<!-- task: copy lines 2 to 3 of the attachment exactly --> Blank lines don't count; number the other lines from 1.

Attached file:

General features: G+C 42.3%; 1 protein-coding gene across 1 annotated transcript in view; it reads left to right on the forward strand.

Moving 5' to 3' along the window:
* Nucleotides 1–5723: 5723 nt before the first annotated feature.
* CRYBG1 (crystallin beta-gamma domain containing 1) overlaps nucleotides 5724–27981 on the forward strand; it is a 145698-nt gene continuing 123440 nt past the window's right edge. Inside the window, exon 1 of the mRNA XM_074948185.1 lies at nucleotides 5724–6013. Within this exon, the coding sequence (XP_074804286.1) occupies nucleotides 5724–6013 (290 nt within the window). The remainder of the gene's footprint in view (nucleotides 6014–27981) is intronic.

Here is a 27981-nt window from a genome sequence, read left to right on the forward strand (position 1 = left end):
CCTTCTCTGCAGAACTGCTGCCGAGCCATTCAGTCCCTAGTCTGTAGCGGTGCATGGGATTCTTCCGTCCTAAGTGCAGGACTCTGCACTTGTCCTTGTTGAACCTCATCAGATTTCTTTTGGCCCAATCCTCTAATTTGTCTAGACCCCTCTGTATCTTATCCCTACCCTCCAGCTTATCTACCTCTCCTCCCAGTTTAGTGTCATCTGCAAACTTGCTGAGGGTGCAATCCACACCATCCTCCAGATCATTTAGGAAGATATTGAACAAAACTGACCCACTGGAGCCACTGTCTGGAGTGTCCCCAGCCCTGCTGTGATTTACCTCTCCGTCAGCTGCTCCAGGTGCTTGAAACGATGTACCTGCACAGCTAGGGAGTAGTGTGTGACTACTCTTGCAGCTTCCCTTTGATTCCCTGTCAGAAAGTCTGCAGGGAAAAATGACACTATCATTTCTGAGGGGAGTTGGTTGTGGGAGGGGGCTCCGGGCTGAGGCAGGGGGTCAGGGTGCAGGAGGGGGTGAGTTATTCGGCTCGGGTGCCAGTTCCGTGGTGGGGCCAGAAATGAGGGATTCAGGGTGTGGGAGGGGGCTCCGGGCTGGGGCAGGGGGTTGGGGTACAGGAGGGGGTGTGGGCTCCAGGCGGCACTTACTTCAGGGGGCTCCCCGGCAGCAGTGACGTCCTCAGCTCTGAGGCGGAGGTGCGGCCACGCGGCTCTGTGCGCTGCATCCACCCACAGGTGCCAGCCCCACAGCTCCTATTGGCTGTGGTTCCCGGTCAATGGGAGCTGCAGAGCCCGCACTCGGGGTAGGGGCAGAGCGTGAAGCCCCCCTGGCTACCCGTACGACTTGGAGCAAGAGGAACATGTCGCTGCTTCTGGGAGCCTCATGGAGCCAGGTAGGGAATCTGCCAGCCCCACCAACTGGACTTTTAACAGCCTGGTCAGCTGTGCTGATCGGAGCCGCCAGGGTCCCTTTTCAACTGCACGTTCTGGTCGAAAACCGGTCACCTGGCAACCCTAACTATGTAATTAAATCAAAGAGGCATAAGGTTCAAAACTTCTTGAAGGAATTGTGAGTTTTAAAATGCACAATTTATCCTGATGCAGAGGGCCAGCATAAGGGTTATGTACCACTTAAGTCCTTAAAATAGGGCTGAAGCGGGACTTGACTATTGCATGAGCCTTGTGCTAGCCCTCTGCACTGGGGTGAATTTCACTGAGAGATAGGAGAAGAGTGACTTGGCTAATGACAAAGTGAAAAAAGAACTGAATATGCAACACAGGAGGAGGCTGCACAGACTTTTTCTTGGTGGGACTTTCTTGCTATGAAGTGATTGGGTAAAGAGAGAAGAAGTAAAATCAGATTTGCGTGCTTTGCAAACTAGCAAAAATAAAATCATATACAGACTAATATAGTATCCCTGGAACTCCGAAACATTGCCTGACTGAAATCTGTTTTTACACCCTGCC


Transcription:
Moving 5' to 3' along the window:
* Nucleotides 1–5723: 5723 nt before the first annotated feature.